Character Arc: What Blake’s true arc should show him learn by the end of the novel is he is good enough without the job or the girl or how he perceives other people think of him.  Of course, if this is a romance, bare minimum he’ll win the girl. He might even take over Sarah’s family business, get a key to the city, and be on the cover of the Sacramento Magazine. He will have grown.

Showing what’s happening to your point of view character, creating strong action-reaction paragraphs, and structuring scenes around goal, motivation and disaster are the basics that will help you create a solid storyline with a compelling character.

Check back on May 15th, 2011 when I’ll be talking about character’s goals and motivations, both at a micro and macro level. I’ll also present how and when to introduce your character’s desires.

Thanks for stopping by.  Please leave your name under Contacts if you’d like to receive future topics on how to improve your craft.

 Happy writing, Cyndi Faria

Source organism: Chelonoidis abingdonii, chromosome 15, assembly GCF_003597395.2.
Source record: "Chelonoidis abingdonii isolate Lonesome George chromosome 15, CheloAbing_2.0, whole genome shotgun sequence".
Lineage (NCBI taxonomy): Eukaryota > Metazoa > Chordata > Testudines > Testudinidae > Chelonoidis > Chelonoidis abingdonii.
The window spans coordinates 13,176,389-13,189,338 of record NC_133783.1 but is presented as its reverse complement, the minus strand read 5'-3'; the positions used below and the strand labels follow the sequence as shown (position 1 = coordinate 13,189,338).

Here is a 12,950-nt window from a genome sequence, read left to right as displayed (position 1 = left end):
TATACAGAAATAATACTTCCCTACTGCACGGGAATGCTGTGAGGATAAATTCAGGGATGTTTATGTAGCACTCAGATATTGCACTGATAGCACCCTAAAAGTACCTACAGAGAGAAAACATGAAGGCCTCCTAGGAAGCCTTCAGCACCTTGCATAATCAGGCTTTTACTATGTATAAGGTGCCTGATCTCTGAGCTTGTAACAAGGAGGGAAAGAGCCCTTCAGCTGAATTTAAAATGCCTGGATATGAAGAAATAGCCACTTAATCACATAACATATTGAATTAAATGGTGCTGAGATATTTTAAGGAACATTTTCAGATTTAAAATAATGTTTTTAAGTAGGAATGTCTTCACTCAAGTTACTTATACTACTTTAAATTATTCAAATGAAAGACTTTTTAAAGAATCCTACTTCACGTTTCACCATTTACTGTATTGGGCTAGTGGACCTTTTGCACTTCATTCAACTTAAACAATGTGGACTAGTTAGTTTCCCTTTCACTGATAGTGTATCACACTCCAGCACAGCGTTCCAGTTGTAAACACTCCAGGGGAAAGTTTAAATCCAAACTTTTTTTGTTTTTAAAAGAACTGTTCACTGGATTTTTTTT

14 thoughts on “Paragraph Construction

  1. Cyndi, excellent! I’ve bookmarked this page, and I’ll be referring it not only to my fellow writers, but referring for myself as great examples. Sometimes when we hurry, we lapse into weak writing. Well done!

  2. Yea, Cyndi.
    Very nice. I love blogs that help me write. Even if we think we know something, I find that I often pick up a tidbit or two that I hadn’t thought of before.
    Keep blogging.


  3. Cyndi,
    No doubt I can easily connect to your blog because I like writing–though I consider myself a poor fiction writer–and we share the “engineering mind”.

    I really like the examples; they help a lot. During my deconstruction of a Mary Higgins Clark novel, I noted her use of “mixing” Description, Action, and Dialogue to show (or tell) about Characters, Setting, and Plot. Now I have a better understanding of action/reaction, especially the order (Visceral, Physical decision/movement, internal dialogue, and speech).